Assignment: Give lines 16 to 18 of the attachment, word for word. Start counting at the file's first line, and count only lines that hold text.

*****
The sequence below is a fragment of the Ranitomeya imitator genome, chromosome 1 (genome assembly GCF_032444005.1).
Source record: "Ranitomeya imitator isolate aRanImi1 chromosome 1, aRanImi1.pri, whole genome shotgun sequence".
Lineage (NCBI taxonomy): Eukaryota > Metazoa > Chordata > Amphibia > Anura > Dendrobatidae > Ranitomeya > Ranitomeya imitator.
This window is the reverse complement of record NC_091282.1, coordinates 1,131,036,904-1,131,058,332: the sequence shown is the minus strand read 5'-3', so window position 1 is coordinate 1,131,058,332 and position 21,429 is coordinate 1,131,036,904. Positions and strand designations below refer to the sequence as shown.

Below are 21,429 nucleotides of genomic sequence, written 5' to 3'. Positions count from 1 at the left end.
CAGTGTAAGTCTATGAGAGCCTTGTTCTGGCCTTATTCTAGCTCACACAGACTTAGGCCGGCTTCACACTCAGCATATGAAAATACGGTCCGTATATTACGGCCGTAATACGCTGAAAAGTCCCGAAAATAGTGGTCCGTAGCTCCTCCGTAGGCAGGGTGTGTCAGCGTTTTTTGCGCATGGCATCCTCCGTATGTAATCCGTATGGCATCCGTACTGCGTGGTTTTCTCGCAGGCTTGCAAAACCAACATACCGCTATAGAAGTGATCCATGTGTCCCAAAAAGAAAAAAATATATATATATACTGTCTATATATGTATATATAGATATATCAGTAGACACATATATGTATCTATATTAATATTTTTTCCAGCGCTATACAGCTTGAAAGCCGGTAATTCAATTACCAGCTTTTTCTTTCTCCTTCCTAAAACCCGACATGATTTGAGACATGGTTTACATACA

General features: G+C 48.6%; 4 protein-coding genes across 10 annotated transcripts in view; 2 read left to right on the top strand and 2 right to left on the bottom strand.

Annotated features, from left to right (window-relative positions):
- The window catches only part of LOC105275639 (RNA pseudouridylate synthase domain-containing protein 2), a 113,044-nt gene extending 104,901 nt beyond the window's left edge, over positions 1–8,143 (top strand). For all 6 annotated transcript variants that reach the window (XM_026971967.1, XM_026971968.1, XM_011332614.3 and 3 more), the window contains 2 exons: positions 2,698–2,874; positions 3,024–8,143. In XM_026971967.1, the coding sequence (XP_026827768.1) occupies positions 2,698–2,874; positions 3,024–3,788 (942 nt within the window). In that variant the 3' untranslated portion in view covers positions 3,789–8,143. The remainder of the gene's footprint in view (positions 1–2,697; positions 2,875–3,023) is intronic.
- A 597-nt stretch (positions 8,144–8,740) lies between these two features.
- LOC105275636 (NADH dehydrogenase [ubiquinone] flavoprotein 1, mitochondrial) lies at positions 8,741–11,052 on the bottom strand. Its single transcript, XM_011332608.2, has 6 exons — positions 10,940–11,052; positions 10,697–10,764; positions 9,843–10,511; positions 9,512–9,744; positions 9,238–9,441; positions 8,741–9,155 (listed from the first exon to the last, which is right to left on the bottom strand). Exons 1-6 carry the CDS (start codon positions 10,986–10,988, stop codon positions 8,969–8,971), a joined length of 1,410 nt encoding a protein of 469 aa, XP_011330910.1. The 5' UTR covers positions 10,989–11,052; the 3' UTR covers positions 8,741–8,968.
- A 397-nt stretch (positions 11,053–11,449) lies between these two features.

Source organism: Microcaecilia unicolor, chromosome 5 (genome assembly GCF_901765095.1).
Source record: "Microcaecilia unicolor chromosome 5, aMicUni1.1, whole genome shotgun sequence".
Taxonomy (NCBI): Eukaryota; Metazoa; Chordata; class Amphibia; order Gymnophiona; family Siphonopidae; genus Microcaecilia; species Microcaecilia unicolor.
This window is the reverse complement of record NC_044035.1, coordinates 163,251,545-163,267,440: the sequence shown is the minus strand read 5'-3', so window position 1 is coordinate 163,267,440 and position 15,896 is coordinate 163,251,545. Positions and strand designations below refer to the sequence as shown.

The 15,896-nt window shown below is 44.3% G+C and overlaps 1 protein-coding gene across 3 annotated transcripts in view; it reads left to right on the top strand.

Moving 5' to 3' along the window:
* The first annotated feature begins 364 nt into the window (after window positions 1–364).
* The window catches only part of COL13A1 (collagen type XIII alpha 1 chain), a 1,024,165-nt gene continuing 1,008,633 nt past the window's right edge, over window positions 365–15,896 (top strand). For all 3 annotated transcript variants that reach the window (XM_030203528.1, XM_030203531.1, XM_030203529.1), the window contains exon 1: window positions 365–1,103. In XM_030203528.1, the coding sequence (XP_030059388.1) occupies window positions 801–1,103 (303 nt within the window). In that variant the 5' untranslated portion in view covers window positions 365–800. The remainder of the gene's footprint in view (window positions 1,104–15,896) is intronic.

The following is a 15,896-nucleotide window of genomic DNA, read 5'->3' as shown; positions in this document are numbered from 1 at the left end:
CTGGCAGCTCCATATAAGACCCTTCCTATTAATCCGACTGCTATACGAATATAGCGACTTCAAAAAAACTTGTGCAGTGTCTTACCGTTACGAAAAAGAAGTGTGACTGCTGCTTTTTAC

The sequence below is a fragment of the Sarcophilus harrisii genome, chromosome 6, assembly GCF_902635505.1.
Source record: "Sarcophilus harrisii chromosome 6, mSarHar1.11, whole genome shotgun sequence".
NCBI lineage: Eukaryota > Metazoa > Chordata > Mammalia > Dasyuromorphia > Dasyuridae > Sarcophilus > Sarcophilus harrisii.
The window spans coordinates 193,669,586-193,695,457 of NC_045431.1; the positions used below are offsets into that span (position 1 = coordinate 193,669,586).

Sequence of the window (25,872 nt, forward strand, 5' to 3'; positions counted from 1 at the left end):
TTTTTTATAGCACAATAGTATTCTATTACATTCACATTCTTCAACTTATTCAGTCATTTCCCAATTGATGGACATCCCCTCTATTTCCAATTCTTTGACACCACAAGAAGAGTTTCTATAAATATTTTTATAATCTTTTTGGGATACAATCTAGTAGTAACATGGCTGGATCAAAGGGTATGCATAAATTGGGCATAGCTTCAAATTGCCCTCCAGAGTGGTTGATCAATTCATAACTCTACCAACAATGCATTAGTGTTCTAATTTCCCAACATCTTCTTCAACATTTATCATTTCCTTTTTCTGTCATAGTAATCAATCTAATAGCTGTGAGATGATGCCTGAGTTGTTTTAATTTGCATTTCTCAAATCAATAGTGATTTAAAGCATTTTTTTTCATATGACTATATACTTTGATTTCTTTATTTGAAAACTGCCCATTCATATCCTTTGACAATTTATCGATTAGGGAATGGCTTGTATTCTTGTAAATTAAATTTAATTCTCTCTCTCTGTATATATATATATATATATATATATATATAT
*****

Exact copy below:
This window is the reverse complement of record NC_044035.1, coordinates 163,251,545-163,267,440: the sequence shown is the minus strand read 5'-3', so window position 1 is coordinate 163,267,440 and position 15,896 is coordinate 163,251,545. Positions and strand designations below refer to the sequence as shown.

The 15,896-nt window shown below is 44.3% G+C and overlaps 1 protein-coding gene across 3 annotated transcripts in view; it reads left to right on the top strand.

Moving 5' to 3' along the window: